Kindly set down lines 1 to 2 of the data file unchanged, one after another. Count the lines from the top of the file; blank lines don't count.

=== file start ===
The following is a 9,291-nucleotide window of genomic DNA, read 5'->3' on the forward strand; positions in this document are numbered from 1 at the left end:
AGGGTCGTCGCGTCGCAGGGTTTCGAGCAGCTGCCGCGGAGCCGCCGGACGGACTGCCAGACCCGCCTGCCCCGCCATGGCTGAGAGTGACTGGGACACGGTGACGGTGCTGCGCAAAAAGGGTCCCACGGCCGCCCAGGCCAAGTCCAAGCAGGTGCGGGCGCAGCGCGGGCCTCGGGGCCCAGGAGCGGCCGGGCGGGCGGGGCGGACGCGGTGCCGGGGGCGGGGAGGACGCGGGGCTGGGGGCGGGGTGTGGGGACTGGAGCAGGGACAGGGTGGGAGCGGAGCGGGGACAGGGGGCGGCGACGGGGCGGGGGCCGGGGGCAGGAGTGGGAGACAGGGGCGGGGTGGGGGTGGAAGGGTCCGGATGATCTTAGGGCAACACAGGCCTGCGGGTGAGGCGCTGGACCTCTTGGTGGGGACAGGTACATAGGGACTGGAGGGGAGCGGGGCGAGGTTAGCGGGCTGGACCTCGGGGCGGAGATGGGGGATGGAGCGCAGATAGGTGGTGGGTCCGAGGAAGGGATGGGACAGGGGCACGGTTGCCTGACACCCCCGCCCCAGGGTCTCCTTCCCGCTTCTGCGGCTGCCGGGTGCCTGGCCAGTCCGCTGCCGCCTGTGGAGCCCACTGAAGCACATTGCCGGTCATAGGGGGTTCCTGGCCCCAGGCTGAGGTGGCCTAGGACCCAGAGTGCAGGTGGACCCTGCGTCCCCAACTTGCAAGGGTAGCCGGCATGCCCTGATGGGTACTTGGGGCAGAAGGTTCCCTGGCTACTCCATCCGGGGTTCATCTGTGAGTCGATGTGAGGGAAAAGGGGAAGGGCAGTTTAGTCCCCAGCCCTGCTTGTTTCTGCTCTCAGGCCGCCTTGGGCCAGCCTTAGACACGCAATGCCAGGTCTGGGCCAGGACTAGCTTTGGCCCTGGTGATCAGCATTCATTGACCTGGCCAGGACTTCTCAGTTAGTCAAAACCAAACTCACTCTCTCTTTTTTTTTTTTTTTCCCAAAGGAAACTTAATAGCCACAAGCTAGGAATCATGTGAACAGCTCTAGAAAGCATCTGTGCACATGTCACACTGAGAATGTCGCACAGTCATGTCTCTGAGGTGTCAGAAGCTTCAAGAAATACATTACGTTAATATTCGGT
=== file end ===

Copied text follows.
The following is a 9,291-nucleotide window of genomic DNA, read 5'->3' on the forward strand; positions in this document are numbered from 1 at the left end:
AGGGTCGTCGCGTCGCAGGGTTTCGAGCAGCTGCCGCGGAGCCGCCGGACGGACTGCCAGACCCGCCTGCCCCGCCATGGCTGAGAGTGACTGGGACACGGTGACGGTGCTGCGCAAAAAGGGTCCCACGGCCGCCCAGGCCAAGTCCAAGCAGGTGCGGGCGCAGCGCGGGCCTCGGGGCCCAGGAGCGGCCGGGCGGGCGGGGCGGACGCGGTGCCGGGGGCGGGGAGGACGCGGGGCTGGGGGCGGGGTGTGGGGACTGGAGCAGGGACAGGGTGGGAGCGGAGCGGGGACAGGGGGCGGCGACGGGGCGGGGGCCGGGGGCAGGAGTGGGAGACAGGGGCGGGGTGGGGGTGGAAGGGTCCGGATGATCTTAGGGCAACACAGGCCTGCGGGTGAGGCGCTGGACCTCTTGGTGGGGACAGGTACATAGGGACTGGAGGGGAGCGGGGCGAGGTTAGCGGGCTGGACCTCGGGGCGGAGATGGGGGATGGAGCGCAGATAGGTGGTGGGTCCGAGGAAGGGATGGGACAGGGGCACGGTTGCCTGACACCCCCGCCCCAGGGTCTCCTTCCCGCTTCTGCGGCTGCCGGGTGCCTGGCCAGTCCGCTGCCGCCTGTGGAGCCCACTGAAGCACATTGCCGGTCATAGGGGGTTCCTGGCCCCAGGCTGAGGTGGCCTAGGACCCAGAGTGCAGGTGGACCCTGCGTCCCCAACTTGCAAGGGTAGCCGGCATGCCCTGATGGGTACTTGGGGCAGAAGGTTCCCTGGCTACTCCATCCGGGGTTCATCTGTGAGTCGATGTGAGGGAAAAGGGGAAGGGCAGTTTAGTCCCCAGCCCTGCTTGTTTCTGCTCTCAGGCCGCCTTGGGCCAGCCTTAGACACGCAATGCCAGGTCTGGGCCAGGACTAGCTTTGGCCCTGGTGATCAGCATTCATTGACCTGGCCAGGACTTCTCAGTTAGTCAAAACCAAACTCACTCTCTCTTTTTTTTTTTTTTTCCCAAAGGAAACTTAATAGCCACAAGCTAGGAATCATGTGAACAGCTCTAGAAAGCATCTGTGCACATGTCACACTGAGAATGTCGCACAGTCATGTCTCTGAGGTGTCAGAAGCTTCAAGAAATACATTACGTTAATATTCGGT